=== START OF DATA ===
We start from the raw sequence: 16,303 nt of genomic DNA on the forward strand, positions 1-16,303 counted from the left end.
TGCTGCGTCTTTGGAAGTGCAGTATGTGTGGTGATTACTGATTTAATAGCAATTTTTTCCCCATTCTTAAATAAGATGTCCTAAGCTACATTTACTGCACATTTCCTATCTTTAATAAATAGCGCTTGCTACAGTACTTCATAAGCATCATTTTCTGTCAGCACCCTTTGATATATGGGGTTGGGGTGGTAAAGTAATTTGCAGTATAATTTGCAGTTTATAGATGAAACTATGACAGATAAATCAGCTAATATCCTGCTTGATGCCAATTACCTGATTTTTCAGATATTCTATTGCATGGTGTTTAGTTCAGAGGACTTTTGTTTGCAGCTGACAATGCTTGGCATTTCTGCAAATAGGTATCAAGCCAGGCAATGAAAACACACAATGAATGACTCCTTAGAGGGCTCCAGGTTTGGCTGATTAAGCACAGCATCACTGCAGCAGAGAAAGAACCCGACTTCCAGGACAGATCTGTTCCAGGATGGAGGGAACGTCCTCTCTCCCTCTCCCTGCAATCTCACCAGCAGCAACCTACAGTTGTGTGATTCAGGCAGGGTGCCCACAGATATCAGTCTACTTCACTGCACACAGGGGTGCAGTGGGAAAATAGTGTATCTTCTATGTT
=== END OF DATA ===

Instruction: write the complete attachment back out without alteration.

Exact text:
We start from the raw sequence: 16,303 nt of genomic DNA on the forward strand, positions 1-16,303 counted from the left end.
TGCTGCGTCTTTGGAAGTGCAGTATGTGTGGTGATTACTGATTTAATAGCAATTTTTTCCCCATTCTTAAATAAGATGTCCTAAGCTACATTTACTGCACATTTCCTATCTTTAATAAATAGCGCTTGCTACAGTACTTCATAAGCATCATTTTCTGTCAGCACCCTTTGATATATGGGGTTGGGGTGGTAAAGTAATTTGCAGTATAATTTGCAGTTTATAGATGAAACTATGACAGATAAATCAGCTAATATCCTGCTTGATGCCAATTACCTGATTTTTCAGATATTCTATTGCATGGTGTTTAGTTCAGAGGACTTTTGTTTGCAGCTGACAATGCTTGGCATTTCTGCAAATAGGTATCAAGCCAGGCAATGAAAACACACAATGAATGACTCCTTAGAGGGCTCCAGGTTTGGCTGATTAAGCACAGCATCACTGCAGCAGAGAAAGAACCCGACTTCCAGGACAGATCTGTTCCAGGATGGAGGGAACGTCCTCTCTCCCTCTCCCTGCAATCTCACCAGCAGCAACCTACAGTTGTGTGATTCAGGCAGGGTGCCCACAGATATCAGTCTACTTCACTGCACACAGGGGTGCAGTGGGAAAATAGTGTATCTTCTATGTT